Valentine Symbols:
Heart: love and emotion
Cupid: Greek god of love and beauty, is represented as winged boy with an arrow.
Red: warmth and feeling, associated with the heart.
White: associated with bridal apparel.
Lace: a symbol of romance as a result of its use on bridal veils.
Flower: a love token (esp. roses)
Dove: peace and romantic love (Ancient people thought birds chose their mates on Valentine’s Day)
Hand: courtship

*You can also do a unit on Mail and Letters during February. Visit the post office, and mail valentines to mom and dad.

Valentine’s Day Related Books:
“A Friend Is Someone Who Likes You”, Anglund
“Love is a Special Way of Feeling”, Anglund
“Let’s Be Friends”, Bryano
“Do You Want to Be My Friend?”, Carle
“May I Bring a Friend?”, De Regniers
“Play With Me”, Ets
“T.A. for Tots”, Freed
“What Do You Say Dear?”, Joslin
“George and Martha”, Marshall
“I Learn About Sharing”, Roorback
“Making Friends”, Scheck
“I Don’t Like It When Friends Come to Visit”, Sherman
“The Giving Tree”, Silverstein
“One Is Good, Two Are Better”, Slobodkin
“A Friend Is Aimie”, Steiner
“I’d Rather Stay With You”, Steiner
“Do You Know What I’ll Do?, Zololow

Who Was So Kind?
(A variation of 7-up) Choose 7 players to be the valentine senders. Hand out identical valentine’s day cards to each of them. The rest of the class puts their heads down on their desks while the valentine senders give their valentine to someone with their heads down. When all the valentines have been handed out, chant: “Can you guess who was so kind, To bring you a pretty valentine?” Kids who received valentines try to guess who gave them the valentine. If they guess correctly, they change places with the sender. Go on until you decide to stop.

Do a unit on the heart:
* Teach children how to take their pulse

The heart is located inside the chest. It is a muscle which is about as big as a person’s fist. Inside the body are many tubes called arteries and veins. The heart pumps blood through these tubes. Blood carries oxygen from the heart to all parts of the body. Listen to own heartbeat with a stethoscope. Describe the sound. Run quickly. Listen to the heart again. It is beating faster because more oxygen is needed by the body. Variation: Compare and contrast human heartbeat to heatbeat of a class pet. Discuss that all animals have a heart.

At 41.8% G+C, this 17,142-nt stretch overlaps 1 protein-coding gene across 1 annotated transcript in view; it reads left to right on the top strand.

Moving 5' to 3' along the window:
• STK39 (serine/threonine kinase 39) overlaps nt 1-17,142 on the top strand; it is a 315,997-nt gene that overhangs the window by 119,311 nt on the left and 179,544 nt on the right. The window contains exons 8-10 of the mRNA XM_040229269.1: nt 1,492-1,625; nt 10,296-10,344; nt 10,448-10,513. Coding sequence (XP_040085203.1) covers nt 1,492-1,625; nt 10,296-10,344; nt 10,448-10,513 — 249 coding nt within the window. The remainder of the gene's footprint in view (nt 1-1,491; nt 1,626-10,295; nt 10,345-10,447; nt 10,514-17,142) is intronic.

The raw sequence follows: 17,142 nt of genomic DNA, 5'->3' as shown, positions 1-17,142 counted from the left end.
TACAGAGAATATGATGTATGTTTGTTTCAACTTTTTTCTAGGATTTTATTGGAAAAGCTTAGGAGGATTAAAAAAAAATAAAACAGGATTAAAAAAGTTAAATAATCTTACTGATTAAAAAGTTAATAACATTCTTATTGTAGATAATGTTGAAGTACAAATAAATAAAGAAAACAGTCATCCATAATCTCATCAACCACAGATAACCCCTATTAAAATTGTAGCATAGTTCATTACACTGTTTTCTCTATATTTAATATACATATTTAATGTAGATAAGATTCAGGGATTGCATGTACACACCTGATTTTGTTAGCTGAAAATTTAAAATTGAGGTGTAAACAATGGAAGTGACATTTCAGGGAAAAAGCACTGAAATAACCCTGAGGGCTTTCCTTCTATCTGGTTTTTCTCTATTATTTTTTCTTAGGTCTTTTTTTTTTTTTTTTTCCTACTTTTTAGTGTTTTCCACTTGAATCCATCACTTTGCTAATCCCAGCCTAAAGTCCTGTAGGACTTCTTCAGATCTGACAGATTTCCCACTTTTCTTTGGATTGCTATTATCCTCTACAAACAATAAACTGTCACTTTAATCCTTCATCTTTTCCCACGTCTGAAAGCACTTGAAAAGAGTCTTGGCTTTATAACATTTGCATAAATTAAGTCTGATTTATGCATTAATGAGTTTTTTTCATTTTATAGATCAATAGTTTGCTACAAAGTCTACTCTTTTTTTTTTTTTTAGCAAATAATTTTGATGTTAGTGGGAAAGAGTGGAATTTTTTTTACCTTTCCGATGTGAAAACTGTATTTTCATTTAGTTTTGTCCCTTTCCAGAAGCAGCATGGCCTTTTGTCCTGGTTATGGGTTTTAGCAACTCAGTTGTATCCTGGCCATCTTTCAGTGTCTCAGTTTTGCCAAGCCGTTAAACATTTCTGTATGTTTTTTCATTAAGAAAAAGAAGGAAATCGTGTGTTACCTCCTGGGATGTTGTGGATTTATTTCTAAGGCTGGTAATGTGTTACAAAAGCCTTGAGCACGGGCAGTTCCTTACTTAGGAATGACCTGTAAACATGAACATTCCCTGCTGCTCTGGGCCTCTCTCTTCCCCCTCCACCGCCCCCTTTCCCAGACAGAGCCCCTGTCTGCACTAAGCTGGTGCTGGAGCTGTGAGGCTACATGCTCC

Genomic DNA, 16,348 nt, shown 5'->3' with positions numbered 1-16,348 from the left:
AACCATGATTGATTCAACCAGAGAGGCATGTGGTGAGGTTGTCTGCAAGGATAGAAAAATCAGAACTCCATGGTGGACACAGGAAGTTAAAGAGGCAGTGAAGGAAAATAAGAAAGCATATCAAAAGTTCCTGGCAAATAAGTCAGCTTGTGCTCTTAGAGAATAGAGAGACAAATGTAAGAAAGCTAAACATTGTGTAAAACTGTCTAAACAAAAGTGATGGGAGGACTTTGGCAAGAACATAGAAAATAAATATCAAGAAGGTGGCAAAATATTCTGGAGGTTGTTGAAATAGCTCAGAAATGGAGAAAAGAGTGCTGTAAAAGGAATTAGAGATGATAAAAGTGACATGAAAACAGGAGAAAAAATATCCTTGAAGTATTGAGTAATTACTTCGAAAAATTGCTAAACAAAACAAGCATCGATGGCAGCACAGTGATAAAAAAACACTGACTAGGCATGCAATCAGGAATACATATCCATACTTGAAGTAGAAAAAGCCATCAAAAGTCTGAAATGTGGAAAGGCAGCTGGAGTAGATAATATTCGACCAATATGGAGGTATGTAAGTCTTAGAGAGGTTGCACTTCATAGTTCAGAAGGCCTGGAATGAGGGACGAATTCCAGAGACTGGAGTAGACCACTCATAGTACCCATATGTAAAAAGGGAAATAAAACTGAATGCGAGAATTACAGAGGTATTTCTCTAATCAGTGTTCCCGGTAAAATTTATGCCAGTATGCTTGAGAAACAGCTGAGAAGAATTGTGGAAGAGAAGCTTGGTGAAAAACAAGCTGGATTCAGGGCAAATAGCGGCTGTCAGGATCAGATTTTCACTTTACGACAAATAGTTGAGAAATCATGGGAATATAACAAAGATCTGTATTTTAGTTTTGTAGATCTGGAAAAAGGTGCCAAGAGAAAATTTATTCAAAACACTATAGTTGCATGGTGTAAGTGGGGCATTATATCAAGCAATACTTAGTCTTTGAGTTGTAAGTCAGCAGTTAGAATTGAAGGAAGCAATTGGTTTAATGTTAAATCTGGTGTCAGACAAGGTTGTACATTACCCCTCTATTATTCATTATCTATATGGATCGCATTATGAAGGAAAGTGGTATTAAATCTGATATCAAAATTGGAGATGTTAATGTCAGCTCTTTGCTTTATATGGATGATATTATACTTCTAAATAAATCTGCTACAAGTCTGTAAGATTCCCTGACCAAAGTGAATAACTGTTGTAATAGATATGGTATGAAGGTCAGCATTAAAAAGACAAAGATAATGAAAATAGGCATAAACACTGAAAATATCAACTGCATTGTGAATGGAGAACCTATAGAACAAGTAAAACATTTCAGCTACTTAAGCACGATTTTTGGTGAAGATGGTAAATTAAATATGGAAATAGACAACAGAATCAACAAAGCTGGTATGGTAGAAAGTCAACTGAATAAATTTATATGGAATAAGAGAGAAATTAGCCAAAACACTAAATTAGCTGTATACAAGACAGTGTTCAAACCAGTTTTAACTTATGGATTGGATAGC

Sugar Facts
Candy is frequently received as a Valentine gift.

* Sugar is a simple carbohydrate which provides the body with quick energy. It has no nutrients–only calories. If these calories are not used for energy, they are stored in the body as fat.
* Sugar consumed when eating fruits, vegetables, and grains is complex carbohydrate. It takes longer to digest and provides energy for a longer period. The body receives calories plus nutrients from these foods. Carbohydrates are needed for energy and for the brain to function properly. Carbohydrates received in the complex form are more nutritious.
* Some people think honey is a health food. It is also sugar.
* Sugar causes dental problems. Its effect will be lessened if the mouth is rinsed with water or teeth are brushed after sugary foods are eaten
* It is necessary to know what sugar is before intake can be reduced. Compare the different types of household sugar. Examples are granulated sugar, brown sugar, powdered sugar, cubed sugar, honey, corn syrup, maple syrup, and molasses. Discuss color and texture of each.
* Sugar Content in foods: Demonstrate the amount of sugar in different foods by reading the nutritional information on boxes of food.

Contributor’s note: Some of this is from the book “Channels to Children” by Carol Beckman, Roberta Simmons, and Nancy Thomas.

What is educating your students without talking about the ritual of exchanging Valentines Day gifts. You can teach your students how to create a gift basket with arts and crafts or teach them how to create environmentally friendly Valentine’s Day gift baskets.